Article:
13. I was curious to see if the term "race" shows up in SA, and after appearing a few times in WoK, it very abruptly disappears. One incident in WoK, the Recreance vision, uses the word: The only post-WoK use of the word is in Arcanum, to describe Rhyshadium. My guess is that with the greater exploration of slavery and discrimination coming up, Brandon decided to stop using the word altogether. Certain groups or nationalities are still associated with phenotypical characteristics, but it's likely he saw the word "race" as having too much baggage to be useful. All this aside, "monochrome" skin shades (as Eshonai put it) don't really provide a classification scheme for discrimination at all. Hair and eye color are important as physical characteristics used for creating cultural hierarchies. (Of course, being Aimian, Listener, or of Listener descent, like the Horneaters, is another story.) I am interested to see the terminology he decides is most useful going forward. As of WoR, it doesn't look like it will be species, either.
  14. Agreed and chiming in with the OED: "make to" is an even more obscure form of "make for." Essentially, it should correspond to: "proceed or direct one's course towards; go in the direction of." So in an attempt to double-translate a choppy, compact passage from a section of Floorboard 17 that hilariously uses the word, "apricity," I would keep that four-sentence complex in mind. (They are with the Shin. We must find one. Can we make to use a Truthless? Can we craft a weapon?) "The Honorblades are with the Shin! We have to get ahold of an Honorblade. What about directing our efforts toward acquiring the services of an Honorblade-wielding Truthless? Can we mold the Truthless into a weapon (that will presumably cause worldwide political instability)?" Yeah, English is weird, but it can be really fun in its weirdness...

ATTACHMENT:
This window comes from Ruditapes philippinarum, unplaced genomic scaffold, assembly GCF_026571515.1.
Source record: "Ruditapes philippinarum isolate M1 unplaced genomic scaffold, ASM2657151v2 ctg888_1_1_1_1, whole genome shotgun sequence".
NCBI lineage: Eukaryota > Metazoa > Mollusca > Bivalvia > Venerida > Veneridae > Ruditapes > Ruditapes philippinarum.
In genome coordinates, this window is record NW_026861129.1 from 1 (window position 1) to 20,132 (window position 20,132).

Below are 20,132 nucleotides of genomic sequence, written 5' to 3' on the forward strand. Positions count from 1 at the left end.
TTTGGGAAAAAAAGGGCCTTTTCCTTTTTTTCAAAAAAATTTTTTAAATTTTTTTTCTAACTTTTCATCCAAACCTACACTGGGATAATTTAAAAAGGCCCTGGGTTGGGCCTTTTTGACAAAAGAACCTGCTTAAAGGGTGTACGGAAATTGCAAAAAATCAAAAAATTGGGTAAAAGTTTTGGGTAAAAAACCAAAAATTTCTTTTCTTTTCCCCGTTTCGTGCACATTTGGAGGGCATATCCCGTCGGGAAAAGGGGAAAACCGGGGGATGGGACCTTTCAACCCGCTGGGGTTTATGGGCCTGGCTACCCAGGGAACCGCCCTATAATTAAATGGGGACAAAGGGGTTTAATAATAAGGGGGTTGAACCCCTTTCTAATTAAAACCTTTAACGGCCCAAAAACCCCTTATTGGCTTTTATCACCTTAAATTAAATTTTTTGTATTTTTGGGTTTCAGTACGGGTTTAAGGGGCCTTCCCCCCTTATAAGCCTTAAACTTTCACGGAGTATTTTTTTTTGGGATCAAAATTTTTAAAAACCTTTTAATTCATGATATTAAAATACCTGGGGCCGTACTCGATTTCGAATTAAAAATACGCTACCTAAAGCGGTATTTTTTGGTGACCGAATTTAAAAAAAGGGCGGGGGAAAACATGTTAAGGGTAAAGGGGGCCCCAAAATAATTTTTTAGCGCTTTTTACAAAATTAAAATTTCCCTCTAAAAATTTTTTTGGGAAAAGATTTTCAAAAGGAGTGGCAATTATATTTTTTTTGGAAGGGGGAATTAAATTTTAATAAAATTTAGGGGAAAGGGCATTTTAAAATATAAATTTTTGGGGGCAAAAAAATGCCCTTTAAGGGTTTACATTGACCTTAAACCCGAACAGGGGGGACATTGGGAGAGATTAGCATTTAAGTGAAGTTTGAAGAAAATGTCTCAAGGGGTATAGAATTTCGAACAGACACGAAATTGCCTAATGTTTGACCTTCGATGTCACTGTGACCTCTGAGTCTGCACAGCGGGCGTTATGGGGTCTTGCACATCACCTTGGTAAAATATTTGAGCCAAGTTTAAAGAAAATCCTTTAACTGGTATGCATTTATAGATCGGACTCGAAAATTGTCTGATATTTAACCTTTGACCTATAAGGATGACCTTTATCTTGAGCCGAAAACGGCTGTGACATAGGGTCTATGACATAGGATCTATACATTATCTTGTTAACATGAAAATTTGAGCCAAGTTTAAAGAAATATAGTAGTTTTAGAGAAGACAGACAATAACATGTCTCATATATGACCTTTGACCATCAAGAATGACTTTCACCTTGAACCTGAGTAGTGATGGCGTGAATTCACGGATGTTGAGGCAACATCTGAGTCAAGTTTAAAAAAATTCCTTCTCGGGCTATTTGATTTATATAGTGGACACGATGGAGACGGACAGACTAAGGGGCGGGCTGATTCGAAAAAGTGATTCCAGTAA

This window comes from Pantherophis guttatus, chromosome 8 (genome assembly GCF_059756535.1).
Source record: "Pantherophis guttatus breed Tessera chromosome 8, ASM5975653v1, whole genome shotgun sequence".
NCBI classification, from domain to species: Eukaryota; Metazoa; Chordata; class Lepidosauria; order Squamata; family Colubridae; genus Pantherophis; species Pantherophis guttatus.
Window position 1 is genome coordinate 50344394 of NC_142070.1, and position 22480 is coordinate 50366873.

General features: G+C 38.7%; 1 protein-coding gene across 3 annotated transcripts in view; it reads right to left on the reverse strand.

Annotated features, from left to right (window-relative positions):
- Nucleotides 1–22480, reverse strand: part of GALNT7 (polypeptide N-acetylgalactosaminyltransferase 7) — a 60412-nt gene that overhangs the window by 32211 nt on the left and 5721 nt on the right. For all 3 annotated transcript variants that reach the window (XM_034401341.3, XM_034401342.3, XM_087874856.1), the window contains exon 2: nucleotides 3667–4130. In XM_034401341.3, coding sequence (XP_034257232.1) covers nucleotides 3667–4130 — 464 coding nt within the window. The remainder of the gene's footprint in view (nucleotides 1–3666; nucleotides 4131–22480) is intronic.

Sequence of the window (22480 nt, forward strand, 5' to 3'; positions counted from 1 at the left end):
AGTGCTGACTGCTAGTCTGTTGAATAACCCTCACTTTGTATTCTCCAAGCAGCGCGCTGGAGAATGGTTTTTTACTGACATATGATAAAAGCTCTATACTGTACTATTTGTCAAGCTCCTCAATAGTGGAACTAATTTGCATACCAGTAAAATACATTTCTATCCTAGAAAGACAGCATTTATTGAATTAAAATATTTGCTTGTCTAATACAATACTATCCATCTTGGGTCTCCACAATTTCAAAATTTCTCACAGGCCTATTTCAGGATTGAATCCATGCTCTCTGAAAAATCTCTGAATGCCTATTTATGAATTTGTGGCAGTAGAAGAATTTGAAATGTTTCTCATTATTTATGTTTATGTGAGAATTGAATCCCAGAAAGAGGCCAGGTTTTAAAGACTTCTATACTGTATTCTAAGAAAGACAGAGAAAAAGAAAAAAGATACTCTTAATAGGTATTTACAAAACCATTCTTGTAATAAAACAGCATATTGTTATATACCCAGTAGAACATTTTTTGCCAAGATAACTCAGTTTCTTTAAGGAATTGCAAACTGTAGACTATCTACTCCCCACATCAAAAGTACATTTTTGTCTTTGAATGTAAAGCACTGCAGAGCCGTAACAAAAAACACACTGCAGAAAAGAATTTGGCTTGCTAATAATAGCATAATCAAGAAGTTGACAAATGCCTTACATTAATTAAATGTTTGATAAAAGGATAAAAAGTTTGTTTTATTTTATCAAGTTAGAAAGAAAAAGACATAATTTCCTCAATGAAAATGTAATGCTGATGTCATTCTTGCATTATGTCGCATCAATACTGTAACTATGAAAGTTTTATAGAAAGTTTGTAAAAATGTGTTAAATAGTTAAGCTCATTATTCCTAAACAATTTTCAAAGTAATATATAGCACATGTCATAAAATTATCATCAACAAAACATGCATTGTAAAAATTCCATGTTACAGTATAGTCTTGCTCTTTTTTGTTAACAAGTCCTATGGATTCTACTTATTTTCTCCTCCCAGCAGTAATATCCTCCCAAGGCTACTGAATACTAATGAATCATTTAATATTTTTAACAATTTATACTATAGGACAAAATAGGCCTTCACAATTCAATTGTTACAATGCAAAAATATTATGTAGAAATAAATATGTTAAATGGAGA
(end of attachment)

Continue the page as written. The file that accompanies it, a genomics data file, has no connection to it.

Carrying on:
15. This quote about Zuln leads me to believe that generally, dullform can hear the rhythms: The passage makes a special distinction between Zuln's representation of dullform Parshendi and parshemen, "those without songs," indicating that dullform do have songs. From my reading of the scene with the malen dullform Parshendi that Eshonai encounters, I got the sense that his lack of rhythm was related to the despair that drove him to seek dullform. Shen/Rlain is only described as using rhythms when he's changed out of dullform, but this seems to be because the humans would have noticed a parshman who spoke too much like a Parshendi. In fact, when he's introduced as Rlain, he's specifically described as speaking like a Parshendi. That said, you may be onto something interesting. I don't think that non-dullform Listeners are able to shut off the rhythms. This could suggest that the reason they chose dullform was because it's "rhythm-optional," and that it was the only way to cut off contact with their gods. More evidence that the rhythms are connected to forms of power and that this will be an issue, both for the Listeners and for the parshpeople Kaladin is traveling with. ETA: Ninja'd!